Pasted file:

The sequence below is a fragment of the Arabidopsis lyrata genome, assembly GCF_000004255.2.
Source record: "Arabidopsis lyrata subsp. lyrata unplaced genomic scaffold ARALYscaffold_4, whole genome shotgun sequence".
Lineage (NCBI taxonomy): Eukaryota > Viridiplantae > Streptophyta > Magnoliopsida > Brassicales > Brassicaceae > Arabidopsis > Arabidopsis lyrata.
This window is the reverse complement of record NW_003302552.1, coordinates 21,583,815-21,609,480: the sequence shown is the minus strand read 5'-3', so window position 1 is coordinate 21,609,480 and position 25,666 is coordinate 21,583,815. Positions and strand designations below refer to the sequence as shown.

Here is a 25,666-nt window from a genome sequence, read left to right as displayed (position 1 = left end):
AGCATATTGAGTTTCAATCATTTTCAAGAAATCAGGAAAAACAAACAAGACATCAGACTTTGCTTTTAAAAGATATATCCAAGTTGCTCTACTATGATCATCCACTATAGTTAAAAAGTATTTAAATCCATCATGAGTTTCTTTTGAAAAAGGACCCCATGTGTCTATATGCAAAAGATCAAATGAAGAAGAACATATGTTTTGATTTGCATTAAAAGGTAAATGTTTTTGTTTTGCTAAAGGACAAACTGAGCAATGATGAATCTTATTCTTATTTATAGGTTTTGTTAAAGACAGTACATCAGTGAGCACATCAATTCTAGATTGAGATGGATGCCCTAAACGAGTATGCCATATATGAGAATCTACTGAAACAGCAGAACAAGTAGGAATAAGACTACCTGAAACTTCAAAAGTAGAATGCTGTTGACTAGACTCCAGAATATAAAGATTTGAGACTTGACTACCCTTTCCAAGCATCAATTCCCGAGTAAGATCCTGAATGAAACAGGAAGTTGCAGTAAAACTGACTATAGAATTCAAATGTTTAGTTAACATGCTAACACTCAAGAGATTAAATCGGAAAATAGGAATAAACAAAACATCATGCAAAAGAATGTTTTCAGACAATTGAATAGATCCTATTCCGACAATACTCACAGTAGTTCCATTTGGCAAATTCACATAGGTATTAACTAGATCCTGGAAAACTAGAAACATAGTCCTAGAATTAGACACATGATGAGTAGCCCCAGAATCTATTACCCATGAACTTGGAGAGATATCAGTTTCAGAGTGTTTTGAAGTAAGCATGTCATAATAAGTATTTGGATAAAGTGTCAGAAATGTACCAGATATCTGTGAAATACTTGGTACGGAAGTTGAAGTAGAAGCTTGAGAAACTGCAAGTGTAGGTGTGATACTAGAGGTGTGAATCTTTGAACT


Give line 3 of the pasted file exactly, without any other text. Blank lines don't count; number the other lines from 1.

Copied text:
Lineage (NCBI taxonomy): Eukaryota > Viridiplantae > Streptophyta > Magnoliopsida > Brassicales > Brassicaceae > Arabidopsis > Arabidopsis lyrata.